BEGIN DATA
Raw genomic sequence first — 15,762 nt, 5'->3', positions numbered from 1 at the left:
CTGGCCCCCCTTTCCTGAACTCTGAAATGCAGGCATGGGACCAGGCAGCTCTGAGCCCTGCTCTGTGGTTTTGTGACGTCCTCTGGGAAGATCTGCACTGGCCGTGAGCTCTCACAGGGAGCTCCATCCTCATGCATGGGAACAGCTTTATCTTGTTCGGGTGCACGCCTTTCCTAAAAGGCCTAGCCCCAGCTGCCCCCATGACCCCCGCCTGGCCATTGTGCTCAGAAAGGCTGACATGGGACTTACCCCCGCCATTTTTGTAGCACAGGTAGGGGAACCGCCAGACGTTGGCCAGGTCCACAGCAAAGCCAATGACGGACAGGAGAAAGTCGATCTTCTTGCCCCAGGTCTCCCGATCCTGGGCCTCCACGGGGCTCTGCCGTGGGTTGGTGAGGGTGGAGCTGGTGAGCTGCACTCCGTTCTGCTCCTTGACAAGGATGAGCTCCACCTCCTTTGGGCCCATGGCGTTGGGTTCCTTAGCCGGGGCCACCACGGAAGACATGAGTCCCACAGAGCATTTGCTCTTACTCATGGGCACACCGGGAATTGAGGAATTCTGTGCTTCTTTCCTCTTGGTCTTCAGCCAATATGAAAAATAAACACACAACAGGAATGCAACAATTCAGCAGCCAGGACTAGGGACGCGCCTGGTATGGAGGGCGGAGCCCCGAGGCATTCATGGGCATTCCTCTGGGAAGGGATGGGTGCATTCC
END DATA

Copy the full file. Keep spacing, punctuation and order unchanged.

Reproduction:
Raw genomic sequence first — 15,762 nt, 5'->3', positions numbered from 1 at the left:
CTGGCCCCCCTTTCCTGAACTCTGAAATGCAGGCATGGGACCAGGCAGCTCTGAGCCCTGCTCTGTGGTTTTGTGACGTCCTCTGGGAAGATCTGCACTGGCCGTGAGCTCTCACAGGGAGCTCCATCCTCATGCATGGGAACAGCTTTATCTTGTTCGGGTGCACGCCTTTCCTAAAAGGCCTAGCCCCAGCTGCCCCCATGACCCCCGCCTGGCCATTGTGCTCAGAAAGGCTGACATGGGACTTACCCCCGCCATTTTTGTAGCACAGGTAGGGGAACCGCCAGACGTTGGCCAGGTCCACAGCAAAGCCAATGACGGACAGGAGAAAGTCGATCTTCTTGCCCCAGGTCTCCCGATCCTGGGCCTCCACGGGGCTCTGCCGTGGGTTGGTGAGGGTGGAGCTGGTGAGCTGCACTCCGTTCTGCTCCTTGACAAGGATGAGCTCCACCTCCTTTGGGCCCATGGCGTTGGGTTCCTTAGCCGGGGCCACCACGGAAGACATGAGTCCCACAGAGCATTTGCTCTTACTCATGGGCACACCGGGAATTGAGGAATTCTGTGCTTCTTTCCTCTTGGTCTTCAGCCAATATGAAAAATAAACACACAACAGGAATGCAACAATTCAGCAGCCAGGACTAGGGACGCGCCTGGTATGGAGGGCGGAGCCCCGAGGCATTCATGGGCATTCCTCTGGGAAGGGATGGGTGCATTCC